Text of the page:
“Joining the band has given me a whole new lease of life”

Jean Coates - sight-impaired brass player


Music is about listening. So is inclusion.  The Brass of the Saff project came about by listening to the families living on the Saffron Lane Estate in Leicester. They wanted their children to be able to afford to play music and for the group to welcome everyone, whatever their gender, culture or experience. The Brass of the Saff became a unique brass band and had a dramatic impact on the national stage as much as for local families.


At Drum and Brass we take inclusion very seriously, as shown by our 2022 “Doing Music Differently” conference. When communities tell us what they need, we undertake training, ask for expert advice and adapt our practices accordingly.

Success is when people who have not engaged before suddenly tell you they are really enjoying themselves, or when families say how much their young person enjoys music, or  seeing young people playing together, listening -to one another. As a metaphor for society, that’s unbeatable.

Urban expectations

Our groups in Woodgate are more diverse in terms of ethnicity than any major orchestra bar Chineke! What makes our group even more unique however is that its home is a community centre in the heart of Leicester. Programme manager Sim volunteers at the local food bank and lives two doors away from the centre. She knows the families and the challenges faced by young people who are just not expected to play instruments. It’s the inner city. Surely those children want to rap? Create beats? Listen to grime? Well, yes and no. The children Sim works with may well rhyme and play with looping at home or school but at Woodgate they are as ambitious as any conservatoire student to understand their instruments and perform with the Leicester Symphony Orchestra at DeMontfort hall.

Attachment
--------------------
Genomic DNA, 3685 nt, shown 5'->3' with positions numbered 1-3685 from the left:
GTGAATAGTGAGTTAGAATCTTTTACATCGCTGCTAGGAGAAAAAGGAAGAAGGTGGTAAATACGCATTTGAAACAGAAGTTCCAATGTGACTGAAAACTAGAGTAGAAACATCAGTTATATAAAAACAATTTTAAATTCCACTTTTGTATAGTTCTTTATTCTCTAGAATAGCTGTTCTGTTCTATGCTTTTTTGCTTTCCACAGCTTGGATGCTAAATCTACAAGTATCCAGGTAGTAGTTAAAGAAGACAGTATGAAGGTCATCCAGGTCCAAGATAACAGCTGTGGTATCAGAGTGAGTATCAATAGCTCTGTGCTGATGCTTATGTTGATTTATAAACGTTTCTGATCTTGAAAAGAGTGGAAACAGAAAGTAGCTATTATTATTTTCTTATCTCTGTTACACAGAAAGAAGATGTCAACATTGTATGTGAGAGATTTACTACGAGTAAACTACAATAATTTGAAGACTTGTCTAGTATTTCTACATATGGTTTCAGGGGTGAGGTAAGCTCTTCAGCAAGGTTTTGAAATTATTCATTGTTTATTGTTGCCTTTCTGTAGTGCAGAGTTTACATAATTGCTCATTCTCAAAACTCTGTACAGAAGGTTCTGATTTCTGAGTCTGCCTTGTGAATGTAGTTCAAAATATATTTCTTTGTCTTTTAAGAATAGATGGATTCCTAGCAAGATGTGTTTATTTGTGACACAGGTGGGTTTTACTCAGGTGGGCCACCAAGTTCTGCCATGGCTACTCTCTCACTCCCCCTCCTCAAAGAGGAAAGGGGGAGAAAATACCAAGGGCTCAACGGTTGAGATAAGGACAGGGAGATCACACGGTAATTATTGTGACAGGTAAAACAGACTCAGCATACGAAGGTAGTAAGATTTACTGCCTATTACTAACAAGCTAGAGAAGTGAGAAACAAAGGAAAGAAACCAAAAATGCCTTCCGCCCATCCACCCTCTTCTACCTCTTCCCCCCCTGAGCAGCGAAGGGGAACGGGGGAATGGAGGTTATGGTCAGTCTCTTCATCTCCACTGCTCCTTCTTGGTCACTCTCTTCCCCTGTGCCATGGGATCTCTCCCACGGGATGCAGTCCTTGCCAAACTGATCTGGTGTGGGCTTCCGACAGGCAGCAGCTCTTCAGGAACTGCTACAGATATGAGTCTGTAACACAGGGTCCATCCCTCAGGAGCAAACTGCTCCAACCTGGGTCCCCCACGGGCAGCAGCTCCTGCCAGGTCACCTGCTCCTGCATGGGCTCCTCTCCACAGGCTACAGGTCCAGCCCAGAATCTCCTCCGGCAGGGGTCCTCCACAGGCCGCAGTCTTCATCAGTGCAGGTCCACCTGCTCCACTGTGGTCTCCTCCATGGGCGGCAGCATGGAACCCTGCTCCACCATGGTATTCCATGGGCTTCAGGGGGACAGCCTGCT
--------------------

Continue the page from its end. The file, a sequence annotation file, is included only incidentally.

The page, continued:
Rural challenges

D+B founder Julie Hoggarth lives in Cumbria, where families face challenges of different kinds, although low income is equally a problem for many families in her home village of Tebay. In 2021 she asked a group of local families and brass bands what provision there was for young people to learn to play music. They said there was an urgent need for local provision, that there was very little for young people to do in the area and that the bands needed new players to fulfil their engagements. Melody Makers was set up and from the start the group attracted and catered for young people with autistic spectrum disorder (ASD) alongside neurotypical players. Inclsuion here meant listening to the players and their families and asking for outside help, including from Mencap and the local Music Hub. Local reports about ASD also urge better community facilities for people with diagnoses and brass playing is proving a good fit for this need.